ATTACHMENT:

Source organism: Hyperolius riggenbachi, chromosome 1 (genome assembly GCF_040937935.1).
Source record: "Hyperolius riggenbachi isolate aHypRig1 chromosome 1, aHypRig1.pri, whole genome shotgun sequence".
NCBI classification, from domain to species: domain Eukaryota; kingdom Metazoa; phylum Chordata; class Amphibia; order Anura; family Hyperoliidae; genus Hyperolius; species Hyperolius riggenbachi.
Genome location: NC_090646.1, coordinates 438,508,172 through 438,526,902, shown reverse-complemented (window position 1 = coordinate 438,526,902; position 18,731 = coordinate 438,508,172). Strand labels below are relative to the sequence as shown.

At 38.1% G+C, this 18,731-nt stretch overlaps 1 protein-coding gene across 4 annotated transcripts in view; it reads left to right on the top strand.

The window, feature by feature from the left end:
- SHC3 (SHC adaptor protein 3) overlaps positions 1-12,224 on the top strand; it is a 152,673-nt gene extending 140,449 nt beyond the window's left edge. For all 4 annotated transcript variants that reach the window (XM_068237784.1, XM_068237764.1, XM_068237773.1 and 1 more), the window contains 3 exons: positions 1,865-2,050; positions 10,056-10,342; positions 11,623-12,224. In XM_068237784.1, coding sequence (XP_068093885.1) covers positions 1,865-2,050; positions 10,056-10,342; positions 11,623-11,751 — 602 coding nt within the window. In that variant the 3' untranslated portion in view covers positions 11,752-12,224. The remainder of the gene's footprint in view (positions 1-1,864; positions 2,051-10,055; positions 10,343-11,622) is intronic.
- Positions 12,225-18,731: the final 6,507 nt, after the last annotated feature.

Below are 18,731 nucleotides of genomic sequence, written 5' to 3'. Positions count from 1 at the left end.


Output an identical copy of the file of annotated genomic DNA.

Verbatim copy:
Source organism: Hyperolius riggenbachi, chromosome 1 (genome assembly GCF_040937935.1).
Source record: "Hyperolius riggenbachi isolate aHypRig1 chromosome 1, aHypRig1.pri, whole genome shotgun sequence".
NCBI classification, from domain to species: domain Eukaryota; kingdom Metazoa; phylum Chordata; class Amphibia; order Anura; family Hyperoliidae; genus Hyperolius; species Hyperolius riggenbachi.
Genome location: NC_090646.1, coordinates 438,508,172 through 438,526,902, shown reverse-complemented (window position 1 = coordinate 438,526,902; position 18,731 = coordinate 438,508,172). Strand labels below are relative to the sequence as shown.

At 38.1% G+C, this 18,731-nt stretch overlaps 1 protein-coding gene across 4 annotated transcripts in view; it reads left to right on the top strand.

The window, feature by feature from the left end:
- SHC3 (SHC adaptor protein 3) overlaps positions 1-12,224 on the top strand; it is a 152,673-nt gene extending 140,449 nt beyond the window's left edge. For all 4 annotated transcript variants that reach the window (XM_068237784.1, XM_068237764.1, XM_068237773.1 and 1 more), the window contains 3 exons: positions 1,865-2,050; positions 10,056-10,342; positions 11,623-12,224. In XM_068237784.1, coding sequence (XP_068093885.1) covers positions 1,865-2,050; positions 10,056-10,342; positions 11,623-11,751 — 602 coding nt within the window. In that variant the 3' untranslated portion in view covers positions 11,752-12,224. The remainder of the gene's footprint in view (positions 1-1,864; positions 2,051-10,055; positions 10,343-11,622) is intronic.
- Positions 12,225-18,731: the final 6,507 nt, after the last annotated feature.

Below are 18,731 nucleotides of genomic sequence, written 5' to 3'. Positions count from 1 at the left end.